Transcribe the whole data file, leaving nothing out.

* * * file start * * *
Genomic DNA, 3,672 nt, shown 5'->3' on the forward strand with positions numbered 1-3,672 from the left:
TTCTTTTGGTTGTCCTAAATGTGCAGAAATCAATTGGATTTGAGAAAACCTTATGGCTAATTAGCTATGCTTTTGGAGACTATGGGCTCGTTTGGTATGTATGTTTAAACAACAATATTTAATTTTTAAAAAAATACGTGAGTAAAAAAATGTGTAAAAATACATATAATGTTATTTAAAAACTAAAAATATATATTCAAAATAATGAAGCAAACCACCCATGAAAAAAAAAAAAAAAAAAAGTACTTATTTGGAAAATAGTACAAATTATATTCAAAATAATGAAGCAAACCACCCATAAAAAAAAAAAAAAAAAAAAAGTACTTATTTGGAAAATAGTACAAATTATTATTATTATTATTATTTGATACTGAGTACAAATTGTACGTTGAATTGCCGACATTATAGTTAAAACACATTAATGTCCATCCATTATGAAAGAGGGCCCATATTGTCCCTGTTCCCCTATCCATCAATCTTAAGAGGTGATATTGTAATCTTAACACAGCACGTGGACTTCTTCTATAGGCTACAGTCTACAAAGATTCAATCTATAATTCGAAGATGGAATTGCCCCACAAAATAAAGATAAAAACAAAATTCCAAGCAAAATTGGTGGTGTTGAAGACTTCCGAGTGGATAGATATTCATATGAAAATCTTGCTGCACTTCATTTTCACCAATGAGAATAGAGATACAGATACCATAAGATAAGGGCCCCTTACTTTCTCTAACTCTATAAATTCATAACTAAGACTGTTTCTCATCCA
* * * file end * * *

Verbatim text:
Genomic DNA, 3,672 nt, shown 5'->3' on the forward strand with positions numbered 1-3,672 from the left:
TTCTTTTGGTTGTCCTAAATGTGCAGAAATCAATTGGATTTGAGAAAACCTTATGGCTAATTAGCTATGCTTTTGGAGACTATGGGCTCGTTTGGTATGTATGTTTAAACAACAATATTTAATTTTTAAAAAAATACGTGAGTAAAAAAATGTGTAAAAATACATATAATGTTATTTAAAAACTAAAAATATATATTCAAAATAATGAAGCAAACCACCCATGAAAAAAAAAAAAAAAAAAAGTACTTATTTGGAAAATAGTACAAATTATATTCAAAATAATGAAGCAAACCACCCATAAAAAAAAAAAAAAAAAAAAAGTACTTATTTGGAAAATAGTACAAATTATTATTATTATTATTATTTGATACTGAGTACAAATTGTACGTTGAATTGCCGACATTATAGTTAAAACACATTAATGTCCATCCATTATGAAAGAGGGCCCATATTGTCCCTGTTCCCCTATCCATCAATCTTAAGAGGTGATATTGTAATCTTAACACAGCACGTGGACTTCTTCTATAGGCTACAGTCTACAAAGATTCAATCTATAATTCGAAGATGGAATTGCCCCACAAAATAAAGATAAAAACAAAATTCCAAGCAAAATTGGTGGTGTTGAAGACTTCCGAGTGGATAGATATTCATATGAAAATCTTGCTGCACTTCATTTTCACCAATGAGAATAGAGATACAGATACCATAAGATAAGGGCCCCTTACTTTCTCTAACTCTATAAATTCATAACTAAGACTGTTTCTCATCCA